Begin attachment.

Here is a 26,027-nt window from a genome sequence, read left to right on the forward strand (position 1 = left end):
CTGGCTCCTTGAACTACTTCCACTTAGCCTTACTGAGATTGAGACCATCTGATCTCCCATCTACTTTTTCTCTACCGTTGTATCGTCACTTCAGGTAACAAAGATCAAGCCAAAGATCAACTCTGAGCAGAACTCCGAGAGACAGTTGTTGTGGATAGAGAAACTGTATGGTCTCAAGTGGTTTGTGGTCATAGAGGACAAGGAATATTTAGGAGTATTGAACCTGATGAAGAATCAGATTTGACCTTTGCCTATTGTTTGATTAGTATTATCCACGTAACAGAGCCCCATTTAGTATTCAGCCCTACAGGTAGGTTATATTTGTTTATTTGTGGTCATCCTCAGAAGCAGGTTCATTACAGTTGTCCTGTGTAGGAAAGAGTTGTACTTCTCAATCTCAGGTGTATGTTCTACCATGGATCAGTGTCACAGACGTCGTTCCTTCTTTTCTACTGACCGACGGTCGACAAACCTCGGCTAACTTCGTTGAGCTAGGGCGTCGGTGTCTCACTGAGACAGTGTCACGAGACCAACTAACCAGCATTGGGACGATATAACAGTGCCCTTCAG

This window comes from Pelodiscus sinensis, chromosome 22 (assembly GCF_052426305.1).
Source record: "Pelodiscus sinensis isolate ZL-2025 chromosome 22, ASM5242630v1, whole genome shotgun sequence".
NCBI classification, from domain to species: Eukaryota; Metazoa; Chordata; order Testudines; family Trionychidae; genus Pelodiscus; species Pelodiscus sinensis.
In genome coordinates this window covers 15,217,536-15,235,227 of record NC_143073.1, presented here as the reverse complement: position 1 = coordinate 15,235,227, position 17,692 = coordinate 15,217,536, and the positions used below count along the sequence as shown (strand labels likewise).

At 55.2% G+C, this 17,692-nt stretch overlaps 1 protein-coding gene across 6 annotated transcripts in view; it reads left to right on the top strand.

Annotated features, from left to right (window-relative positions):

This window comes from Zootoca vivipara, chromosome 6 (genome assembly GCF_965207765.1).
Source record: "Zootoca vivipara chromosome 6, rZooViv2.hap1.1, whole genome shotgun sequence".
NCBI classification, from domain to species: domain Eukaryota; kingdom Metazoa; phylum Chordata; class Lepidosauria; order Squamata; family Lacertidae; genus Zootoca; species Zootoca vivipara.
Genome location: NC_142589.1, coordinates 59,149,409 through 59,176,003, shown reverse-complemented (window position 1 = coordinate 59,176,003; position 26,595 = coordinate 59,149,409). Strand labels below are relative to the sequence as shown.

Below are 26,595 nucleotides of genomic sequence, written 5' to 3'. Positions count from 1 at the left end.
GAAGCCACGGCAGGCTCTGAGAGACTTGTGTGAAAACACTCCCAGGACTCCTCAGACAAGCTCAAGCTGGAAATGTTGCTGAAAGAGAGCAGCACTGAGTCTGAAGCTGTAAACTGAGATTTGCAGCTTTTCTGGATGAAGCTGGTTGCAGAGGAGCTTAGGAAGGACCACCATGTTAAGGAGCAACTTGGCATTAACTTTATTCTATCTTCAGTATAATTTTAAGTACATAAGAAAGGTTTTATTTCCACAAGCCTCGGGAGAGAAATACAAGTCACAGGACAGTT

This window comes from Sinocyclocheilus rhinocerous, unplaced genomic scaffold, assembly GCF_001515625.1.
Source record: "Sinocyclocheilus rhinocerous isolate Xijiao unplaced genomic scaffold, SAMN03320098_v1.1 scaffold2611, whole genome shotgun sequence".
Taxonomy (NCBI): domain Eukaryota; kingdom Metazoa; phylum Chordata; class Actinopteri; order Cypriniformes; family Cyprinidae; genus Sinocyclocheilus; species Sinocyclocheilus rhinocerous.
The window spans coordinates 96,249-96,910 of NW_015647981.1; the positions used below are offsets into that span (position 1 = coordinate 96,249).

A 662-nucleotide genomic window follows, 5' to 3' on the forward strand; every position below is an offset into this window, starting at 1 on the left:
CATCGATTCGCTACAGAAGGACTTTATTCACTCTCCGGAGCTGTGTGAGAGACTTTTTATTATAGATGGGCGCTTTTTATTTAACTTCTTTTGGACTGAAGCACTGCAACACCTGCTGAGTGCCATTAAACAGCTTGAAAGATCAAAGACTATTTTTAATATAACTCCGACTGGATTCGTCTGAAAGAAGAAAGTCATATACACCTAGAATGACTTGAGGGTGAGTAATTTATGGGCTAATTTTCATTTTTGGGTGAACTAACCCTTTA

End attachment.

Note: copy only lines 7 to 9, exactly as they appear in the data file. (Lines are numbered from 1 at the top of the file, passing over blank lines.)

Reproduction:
At 55.2% G+C, this 17,692-nt stretch overlaps 1 protein-coding gene across 6 annotated transcripts in view; it reads left to right on the top strand.

Annotated features, from left to right (window-relative positions):

This window comes from Zootoca vivipara, chromosome 6 (genome assembly GCF_965207765.1).